PARIS – A barefoot Nichols Street woman dragged her disabled husband out of a burning house and into subzero temperatures early Tuesday morning when fire raced through their two-story log home.

About 100 firefighters from seven towns braved the frigid temperatures and wild winds to battle the fire, which destroyed the home, killed three cats and sent the homeowners to the hospital. A Rottweiler puppy named Falco somehow escaped the flames in all the chaos.

Patricia Morris, 44, of 84 Nichols St., said her husband, William, woke up around 4:30 a.m. to the smell of smoke, and they both tried to make it to the door to escape. William, a 49-year-old disabled man who uses a wheelchair and crutches to get around because of a back injury, fell as he tried to make it out of the house.

“He had fallen and was trying to get up. I dragged him out to the porch and got him on his feet and then dragged him to the car,” said his wife in a telephone interview Tuesday afternoon from a local hotel where they are now staying.

According to Morris, her husband woke up to the smell of smoke and both tried to get to the door wearing only their nightclothes and no shoes. Morris said she was able to get them both inside their car but without keys, they huddled in the freezing temperatures waiting for help. Within moments the house had erupted into flames, she said.

“We were just lucky,” Morris said.

Paris police officer Raymond Parr, one of the first at the scene, got the couple out of their car into a warm cruiser and drove them directly to Stephens Memorial Hospital in Norway where they were treated for smoke inhalation.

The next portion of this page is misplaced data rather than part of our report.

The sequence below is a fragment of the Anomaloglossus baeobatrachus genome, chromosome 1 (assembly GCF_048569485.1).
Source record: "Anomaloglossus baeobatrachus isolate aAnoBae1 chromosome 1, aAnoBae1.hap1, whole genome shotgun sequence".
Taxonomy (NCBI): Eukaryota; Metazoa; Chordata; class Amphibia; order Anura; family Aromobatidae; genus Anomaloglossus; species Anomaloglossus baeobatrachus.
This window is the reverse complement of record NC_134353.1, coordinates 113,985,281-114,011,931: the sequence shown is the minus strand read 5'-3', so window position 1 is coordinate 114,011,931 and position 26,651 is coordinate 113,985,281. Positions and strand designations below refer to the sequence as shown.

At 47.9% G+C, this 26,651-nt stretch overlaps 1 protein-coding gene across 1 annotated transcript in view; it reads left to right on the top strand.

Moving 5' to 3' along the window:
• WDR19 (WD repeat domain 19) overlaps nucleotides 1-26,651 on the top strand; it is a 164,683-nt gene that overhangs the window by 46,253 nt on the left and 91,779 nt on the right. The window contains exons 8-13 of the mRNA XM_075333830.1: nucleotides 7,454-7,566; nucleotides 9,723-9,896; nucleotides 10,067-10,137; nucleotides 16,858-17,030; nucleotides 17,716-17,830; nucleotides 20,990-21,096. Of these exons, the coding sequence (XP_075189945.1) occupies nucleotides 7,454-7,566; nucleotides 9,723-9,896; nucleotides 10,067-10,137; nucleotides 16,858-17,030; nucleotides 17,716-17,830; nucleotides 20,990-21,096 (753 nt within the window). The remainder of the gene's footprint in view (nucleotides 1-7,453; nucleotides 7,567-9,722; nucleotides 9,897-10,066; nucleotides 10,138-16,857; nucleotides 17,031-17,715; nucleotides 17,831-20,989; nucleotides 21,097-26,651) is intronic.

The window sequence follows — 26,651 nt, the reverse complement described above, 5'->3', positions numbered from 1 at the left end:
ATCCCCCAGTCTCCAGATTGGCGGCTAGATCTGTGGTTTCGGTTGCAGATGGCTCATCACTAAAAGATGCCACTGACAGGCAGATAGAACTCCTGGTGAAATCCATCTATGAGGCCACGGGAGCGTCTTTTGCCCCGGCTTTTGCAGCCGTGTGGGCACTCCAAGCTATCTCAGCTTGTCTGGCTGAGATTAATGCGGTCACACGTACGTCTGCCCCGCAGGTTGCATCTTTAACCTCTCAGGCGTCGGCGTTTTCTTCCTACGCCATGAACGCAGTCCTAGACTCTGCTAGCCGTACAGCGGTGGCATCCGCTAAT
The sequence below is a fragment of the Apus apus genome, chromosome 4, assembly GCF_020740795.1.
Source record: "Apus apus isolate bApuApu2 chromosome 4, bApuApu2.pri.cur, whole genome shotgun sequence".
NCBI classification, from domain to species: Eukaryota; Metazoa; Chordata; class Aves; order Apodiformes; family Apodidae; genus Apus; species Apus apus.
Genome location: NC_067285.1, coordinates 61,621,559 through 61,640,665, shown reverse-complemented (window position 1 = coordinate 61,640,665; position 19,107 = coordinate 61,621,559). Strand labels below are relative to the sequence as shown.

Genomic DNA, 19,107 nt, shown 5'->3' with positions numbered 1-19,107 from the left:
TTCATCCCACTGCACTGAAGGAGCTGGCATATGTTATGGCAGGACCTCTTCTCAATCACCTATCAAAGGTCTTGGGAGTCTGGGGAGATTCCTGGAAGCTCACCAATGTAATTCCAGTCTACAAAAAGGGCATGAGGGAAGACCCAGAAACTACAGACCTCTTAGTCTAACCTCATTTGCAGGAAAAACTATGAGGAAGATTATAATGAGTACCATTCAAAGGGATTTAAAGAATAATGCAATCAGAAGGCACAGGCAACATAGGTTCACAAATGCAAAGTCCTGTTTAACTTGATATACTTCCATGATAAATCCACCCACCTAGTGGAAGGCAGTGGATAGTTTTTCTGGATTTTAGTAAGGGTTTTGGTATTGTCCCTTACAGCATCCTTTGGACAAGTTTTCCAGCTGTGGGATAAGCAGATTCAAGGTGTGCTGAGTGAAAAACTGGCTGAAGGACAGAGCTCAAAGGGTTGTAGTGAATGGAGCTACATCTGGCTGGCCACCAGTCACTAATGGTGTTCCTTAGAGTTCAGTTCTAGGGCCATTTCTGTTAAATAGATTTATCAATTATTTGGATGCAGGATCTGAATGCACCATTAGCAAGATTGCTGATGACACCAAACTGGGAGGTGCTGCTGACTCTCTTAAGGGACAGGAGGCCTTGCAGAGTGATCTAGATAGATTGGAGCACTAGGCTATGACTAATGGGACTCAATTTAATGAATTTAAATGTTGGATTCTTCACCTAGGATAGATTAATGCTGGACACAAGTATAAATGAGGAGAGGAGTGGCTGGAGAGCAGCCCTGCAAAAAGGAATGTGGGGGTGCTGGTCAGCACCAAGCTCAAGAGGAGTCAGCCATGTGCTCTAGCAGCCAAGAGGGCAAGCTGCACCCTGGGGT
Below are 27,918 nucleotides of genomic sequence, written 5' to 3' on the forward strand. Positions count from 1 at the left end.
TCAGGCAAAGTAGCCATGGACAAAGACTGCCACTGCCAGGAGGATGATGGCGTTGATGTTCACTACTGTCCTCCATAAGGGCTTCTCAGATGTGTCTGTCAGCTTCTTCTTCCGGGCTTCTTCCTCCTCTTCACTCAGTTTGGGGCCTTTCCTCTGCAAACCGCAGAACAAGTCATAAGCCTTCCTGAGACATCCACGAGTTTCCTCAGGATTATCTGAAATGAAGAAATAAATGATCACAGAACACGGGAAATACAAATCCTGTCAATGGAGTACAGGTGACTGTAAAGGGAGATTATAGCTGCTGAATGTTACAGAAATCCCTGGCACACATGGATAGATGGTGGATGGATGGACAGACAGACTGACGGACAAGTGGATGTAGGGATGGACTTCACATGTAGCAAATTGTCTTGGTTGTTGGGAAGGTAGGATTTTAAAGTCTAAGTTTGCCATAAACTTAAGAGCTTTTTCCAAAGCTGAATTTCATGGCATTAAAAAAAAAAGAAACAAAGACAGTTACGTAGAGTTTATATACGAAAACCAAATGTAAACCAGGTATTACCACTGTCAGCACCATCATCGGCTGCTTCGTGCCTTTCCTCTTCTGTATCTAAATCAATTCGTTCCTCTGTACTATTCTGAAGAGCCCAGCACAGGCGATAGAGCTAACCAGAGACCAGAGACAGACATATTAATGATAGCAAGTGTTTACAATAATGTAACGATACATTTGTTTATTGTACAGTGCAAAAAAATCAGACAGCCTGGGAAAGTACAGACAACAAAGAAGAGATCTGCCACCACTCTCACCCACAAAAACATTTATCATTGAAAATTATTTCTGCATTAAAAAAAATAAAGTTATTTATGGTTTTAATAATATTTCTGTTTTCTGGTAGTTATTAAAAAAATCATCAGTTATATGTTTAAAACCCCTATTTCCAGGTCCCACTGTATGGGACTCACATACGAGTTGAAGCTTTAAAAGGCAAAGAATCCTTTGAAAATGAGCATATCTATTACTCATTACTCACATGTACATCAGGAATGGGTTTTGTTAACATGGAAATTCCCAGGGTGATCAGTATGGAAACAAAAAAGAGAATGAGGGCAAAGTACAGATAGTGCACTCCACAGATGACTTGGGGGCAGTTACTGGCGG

Fire Chief Brad Frost said, “The weather played a big part” in the fight to douse the fire. The house is situated about 600 or 700 feet back from the road on a slight hill and was open to the high winds of early Tuesday morning.

“We couldn’t get inside to attack it. The wind kept changing directions on us,” Frost said.

The home’s floor plan was open with cathedral ceilings and a walkway around the second floor that led to rooms and looked down on the living room area and first floor bedroom where the Morrises slept. The home, which was constructed about 15 years ago, featured knotty pine wood that was saturated in urethane, further fueling the fire, Frost said.

The 100 or so volunteer firefighters came from Paris, Norway, Oxford, Otisfield, Hebron, West Paris and Woodstock. Crews from Waterford covered the Norway fire station, Poland covered the Oxford station and Greenwood crews covered the Woodstock station.

Although firefighters initially used propane heaters in a garage on the Morris property to keep warm, that effort became too great so firefighters were shuttled back to the fire station where the Salvation Army had set up a canteen to provide warm beverages and food.

“We kept shuttling them so they wouldn’t get frostbite,” said Frost of the need to bring firefighters back to the station on Western Avenue, just over the hill from the Nichols Street home.

Frost said ice was not a serious issue in the firefighting efforts and to his knowledge no one slipped or was injured on the ice.

The cause of the fire is under investigation, Deputy Chief Charles Larson said late Tuesday afternoon. Although an investigator from the State Fire Marshal’s office arrived at the scene shortly after 1 p.m., his work was stopped short when hot spots flared up requiring firefighters to return to the site.

Larson said the fire marshal will return later this week after a cherry picker is brought in to take the back part of the house, where the heaviest damage was, down bit by bit.

Meanwhile, Morris, who spent Tuesday speaking with her insurance company, having keys made for her car, getting prescriptions that were lost refilled and taking care of other necessities, said they will have to take each day as it comes.

“It’s just been a wild day. We’ve lost everything,” she said of the home they have been renovating for the past eight years. “We’d like to rebuild. We’ll deal with it as it comes. Everyone has been great.”


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